This is an issue that has been close to my heart for the past few months, as I have been reading through dozens and dozens of lit and genre journals and magazines to find 75 or so stories that I believe are worth of consideration for the guest editor, Minister Faust, to select the stories that will appear in Best American Fantasy 4. It is easy to conceive of "divides" and "warring camps" when it comes to discussing how various literary genres are promoted or excoriated. But one element that seems to be lacking in pieces such as the io9 one I linked (I easily could have linked to several others which would have had much the same content under different banners and bylines) is a questioning of these presumptions surrounding these various literatures.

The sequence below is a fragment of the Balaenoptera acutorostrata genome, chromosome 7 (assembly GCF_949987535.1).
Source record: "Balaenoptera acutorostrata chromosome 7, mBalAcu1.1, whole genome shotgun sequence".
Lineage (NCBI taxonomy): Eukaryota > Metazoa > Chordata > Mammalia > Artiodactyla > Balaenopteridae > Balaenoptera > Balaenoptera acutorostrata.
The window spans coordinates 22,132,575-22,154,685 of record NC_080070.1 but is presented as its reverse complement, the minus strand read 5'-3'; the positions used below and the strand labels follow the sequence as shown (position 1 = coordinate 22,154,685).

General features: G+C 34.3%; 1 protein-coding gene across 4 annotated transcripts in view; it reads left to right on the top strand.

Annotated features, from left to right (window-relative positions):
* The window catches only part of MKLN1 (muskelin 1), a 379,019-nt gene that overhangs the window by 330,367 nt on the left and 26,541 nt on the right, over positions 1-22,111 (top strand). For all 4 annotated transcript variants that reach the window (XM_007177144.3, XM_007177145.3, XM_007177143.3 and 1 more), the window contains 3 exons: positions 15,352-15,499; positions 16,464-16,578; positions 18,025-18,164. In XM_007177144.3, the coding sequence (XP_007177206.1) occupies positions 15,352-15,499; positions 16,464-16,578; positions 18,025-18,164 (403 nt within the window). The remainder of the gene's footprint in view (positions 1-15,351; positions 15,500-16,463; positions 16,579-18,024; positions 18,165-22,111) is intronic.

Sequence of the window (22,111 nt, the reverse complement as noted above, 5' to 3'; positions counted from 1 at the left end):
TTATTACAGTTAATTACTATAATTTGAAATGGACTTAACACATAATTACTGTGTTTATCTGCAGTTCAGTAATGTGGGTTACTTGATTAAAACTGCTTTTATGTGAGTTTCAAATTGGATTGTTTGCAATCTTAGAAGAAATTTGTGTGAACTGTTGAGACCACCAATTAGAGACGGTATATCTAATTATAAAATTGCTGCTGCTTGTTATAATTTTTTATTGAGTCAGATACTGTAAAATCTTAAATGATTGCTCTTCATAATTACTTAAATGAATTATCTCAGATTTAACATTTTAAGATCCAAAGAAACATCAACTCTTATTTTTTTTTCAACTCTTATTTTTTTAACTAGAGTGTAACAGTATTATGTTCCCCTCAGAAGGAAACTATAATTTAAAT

If I had to guess, I would guess that quite a few people who rail against publications such as The New Yorker are railing more against this demonized view of what they think that magazine is, rather than what the magazine truly is. As I noted above, I am a subscriber and I read their columns and fiction pieces. Although there is certainly more of an emphasis on short, character-driven vignettes than what you'd find in say Asimov's, The New Yorker has also carried several stories of a much more speculative bent over the years. Sometimes, it takes a bit of questioning of assumptions and having an open mind about what a publication presents for its audience to read.